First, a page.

After 12 hours of fasting at pre-test and 48 hours after the last exercise session in vitro, a 10 cc blood sample was taken from the left-hand vein. Blood samples were taken at 8 or 9 am to prevent reduction of vaspin and chemerin serum level by the circadian oscillations. Blood samples were frozen after centrifuge for 15 minutes at 3000 rpm at 80ºC and stored for subsequent analysis. Biochemical analysis and vaspin and chemerin serum levels measurement were conducted by ELISA method using a microplate reader of Glory company of America. Serum vaspin was measured by ELIZA kit (CUSABIO BIOTECH, Wuhan, China), with the sensitivity of 225 ng/mL and Serum chemerin was measured by ELIZA kit (CUSABIO BIOTECH, Wuhan, China), with the sensitivity of 7.5 pg/mL according to the manufacturer’s instructions (9, 24). Subcutaneous fat of subjects was calculated using a caliper in three points of triceps, abdomen, and pelvis, on the right side of the body and after implementing the general equation of Jackson and Pollock to determine the percentage of fat in women. Waist and hip circumferences were measured based on the method described by the National Institute of Health (24 Syrians).

3.5. Statistical Analysis

To ensure the normal distribution of collected data, the Kolmogorov-Smirnov (KS) test was used. Paired t-test was used in order to compare the results of pre-test and post-test and determine the effects of resistance exercise on the studied variables, and compare the surveyed groups’ mean in research variables, according to the research project.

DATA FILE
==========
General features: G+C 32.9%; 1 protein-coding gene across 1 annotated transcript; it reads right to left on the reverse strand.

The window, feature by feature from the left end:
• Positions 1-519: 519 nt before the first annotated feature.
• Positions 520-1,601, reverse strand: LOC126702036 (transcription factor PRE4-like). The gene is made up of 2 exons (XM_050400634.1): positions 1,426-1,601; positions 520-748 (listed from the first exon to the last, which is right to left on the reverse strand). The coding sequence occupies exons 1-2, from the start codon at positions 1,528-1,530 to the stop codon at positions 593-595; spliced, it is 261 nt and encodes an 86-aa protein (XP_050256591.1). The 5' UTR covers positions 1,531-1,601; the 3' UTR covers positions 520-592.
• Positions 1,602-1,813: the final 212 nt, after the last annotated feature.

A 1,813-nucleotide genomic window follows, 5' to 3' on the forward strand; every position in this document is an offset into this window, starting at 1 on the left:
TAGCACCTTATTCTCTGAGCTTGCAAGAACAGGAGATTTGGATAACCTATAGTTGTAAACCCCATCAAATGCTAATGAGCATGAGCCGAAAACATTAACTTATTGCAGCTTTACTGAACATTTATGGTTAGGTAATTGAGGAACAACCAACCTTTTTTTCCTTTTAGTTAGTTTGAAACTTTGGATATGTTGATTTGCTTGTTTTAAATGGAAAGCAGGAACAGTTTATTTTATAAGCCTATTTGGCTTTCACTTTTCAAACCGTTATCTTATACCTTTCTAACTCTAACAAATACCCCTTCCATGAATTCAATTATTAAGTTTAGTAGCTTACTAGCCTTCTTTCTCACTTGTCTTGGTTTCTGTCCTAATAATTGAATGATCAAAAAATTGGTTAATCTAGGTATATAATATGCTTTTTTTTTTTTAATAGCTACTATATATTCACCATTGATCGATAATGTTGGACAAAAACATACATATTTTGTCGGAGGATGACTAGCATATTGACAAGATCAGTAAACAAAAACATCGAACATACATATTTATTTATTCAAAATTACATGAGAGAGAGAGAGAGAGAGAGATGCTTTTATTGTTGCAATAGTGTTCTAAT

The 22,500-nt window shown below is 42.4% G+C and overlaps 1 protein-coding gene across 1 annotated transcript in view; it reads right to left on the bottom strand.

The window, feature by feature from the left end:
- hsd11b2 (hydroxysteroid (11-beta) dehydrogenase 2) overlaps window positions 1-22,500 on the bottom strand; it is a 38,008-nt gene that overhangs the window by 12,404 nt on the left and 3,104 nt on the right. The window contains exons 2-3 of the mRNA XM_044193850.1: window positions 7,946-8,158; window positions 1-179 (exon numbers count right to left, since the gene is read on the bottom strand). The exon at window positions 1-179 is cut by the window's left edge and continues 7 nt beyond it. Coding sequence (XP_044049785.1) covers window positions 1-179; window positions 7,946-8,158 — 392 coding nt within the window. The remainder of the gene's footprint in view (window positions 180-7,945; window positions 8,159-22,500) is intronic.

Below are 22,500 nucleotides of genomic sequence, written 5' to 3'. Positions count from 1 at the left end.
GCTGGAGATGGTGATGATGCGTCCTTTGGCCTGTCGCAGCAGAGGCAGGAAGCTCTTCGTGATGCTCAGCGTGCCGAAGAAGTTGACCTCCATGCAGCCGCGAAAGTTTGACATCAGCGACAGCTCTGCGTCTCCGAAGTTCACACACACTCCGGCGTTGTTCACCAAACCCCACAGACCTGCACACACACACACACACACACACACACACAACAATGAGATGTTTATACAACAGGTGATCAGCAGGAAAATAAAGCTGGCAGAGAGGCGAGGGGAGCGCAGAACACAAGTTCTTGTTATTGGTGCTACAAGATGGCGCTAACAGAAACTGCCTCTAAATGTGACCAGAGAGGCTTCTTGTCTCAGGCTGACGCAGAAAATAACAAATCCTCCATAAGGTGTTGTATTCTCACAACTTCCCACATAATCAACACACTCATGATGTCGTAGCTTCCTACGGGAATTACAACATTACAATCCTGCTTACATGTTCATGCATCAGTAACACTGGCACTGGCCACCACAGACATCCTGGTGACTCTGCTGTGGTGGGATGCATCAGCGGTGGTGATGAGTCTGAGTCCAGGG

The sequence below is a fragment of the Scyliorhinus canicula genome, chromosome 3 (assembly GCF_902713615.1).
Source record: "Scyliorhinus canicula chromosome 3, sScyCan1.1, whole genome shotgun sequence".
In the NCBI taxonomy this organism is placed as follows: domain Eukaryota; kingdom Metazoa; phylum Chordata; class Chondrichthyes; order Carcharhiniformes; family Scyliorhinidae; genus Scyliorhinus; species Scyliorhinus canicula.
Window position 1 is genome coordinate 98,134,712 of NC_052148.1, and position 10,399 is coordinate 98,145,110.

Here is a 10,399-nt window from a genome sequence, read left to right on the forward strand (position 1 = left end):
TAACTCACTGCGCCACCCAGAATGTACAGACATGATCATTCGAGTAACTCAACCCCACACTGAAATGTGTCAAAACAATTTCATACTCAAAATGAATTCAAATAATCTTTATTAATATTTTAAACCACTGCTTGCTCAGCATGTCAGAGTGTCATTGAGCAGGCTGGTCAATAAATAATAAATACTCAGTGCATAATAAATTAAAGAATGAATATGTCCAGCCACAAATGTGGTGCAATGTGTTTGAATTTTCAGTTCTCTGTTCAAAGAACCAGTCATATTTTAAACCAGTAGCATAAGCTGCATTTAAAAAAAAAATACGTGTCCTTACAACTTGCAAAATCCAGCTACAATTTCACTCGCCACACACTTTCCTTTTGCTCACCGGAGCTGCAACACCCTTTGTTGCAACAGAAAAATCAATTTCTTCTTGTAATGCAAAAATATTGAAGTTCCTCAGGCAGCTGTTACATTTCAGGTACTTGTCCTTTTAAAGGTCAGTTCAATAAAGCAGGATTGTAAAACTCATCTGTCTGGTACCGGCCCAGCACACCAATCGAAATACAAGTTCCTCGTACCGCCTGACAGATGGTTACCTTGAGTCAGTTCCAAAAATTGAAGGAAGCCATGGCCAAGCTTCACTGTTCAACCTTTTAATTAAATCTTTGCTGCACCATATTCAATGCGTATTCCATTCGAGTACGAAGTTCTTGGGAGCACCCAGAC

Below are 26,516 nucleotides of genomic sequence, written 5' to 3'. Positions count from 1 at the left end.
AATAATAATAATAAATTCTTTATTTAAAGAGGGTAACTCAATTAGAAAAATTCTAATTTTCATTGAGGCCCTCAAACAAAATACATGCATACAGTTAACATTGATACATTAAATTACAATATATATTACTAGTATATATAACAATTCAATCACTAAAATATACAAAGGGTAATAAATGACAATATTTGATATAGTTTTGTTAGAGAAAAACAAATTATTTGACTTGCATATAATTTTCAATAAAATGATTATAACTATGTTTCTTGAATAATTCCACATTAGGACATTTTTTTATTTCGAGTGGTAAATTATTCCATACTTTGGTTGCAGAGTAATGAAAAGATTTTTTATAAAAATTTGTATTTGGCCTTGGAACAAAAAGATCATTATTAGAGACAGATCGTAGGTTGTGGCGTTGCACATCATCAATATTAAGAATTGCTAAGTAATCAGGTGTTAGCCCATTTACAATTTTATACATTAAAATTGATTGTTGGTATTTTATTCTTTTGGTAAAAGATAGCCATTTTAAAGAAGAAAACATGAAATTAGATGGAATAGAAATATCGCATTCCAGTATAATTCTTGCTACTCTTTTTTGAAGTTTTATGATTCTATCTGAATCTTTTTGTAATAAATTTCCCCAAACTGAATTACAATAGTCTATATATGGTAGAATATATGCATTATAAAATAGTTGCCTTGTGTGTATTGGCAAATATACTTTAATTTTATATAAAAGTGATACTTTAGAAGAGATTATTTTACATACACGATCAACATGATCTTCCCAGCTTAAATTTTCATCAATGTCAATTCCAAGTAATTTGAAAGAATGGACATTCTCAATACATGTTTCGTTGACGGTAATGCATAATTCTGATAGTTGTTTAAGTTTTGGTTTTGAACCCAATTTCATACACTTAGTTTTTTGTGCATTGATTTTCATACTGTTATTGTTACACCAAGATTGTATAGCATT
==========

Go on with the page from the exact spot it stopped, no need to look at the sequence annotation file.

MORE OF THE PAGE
4. Results

Results of general features of subjects (weight, body fat percentage, body mass index and waist-to-hip ratio) and variables studied (vaspin and chemerin) are presented in Tables 1 and 2.

Table 1. Anthropometric Variables of Subjects Before and After Exercise Interventiona
VariablesAerobic Exercise GroupControl GroupP Value (Within Groups)
Pre-TestPost-TestPre-TestPost-Test
Body weight (kg)78.99 ± 1.6476.73 ± 1.3178.42 ± 5.5778.63 ± 1.220.050
Body fat percentage (%)43.99 ± 1.3238.03 ± 2.5441.42 ± 4.8241.89 ± 4.050.011b
BMI (kg/m2)31.38 ± 3.1430.29 ± 3.931.22 ± 6.7431.61 ± 1.050.051
WHR0.98 ± 0.030.97 ± 0.080.96 ± 0.060.96 ± 0.200.040

Abbreviations: BMI, body mass index; WHR, waist-to-hip ratio

aValues are expressed as mean ± SD.

bP > 0.05 is accepted to be statistically significant.

Table 2. Changes of Research Variables (Vaspin and Chemerin) in the Experimental and Control Groups Before and After 12 Weeks of Resistance Traininga
Variables Exercise GroupControl Group
First WeekTwelfth WeekFirst WeekTwelfth Week
Vaspin0.54 ± 0.020.40 ± 0.010.52 ± 0.070.51 ± 4.1
Chemerin162.19 ± 8.04144.14 ± 6.11164.7 ± 2.3162.45 ± 7.09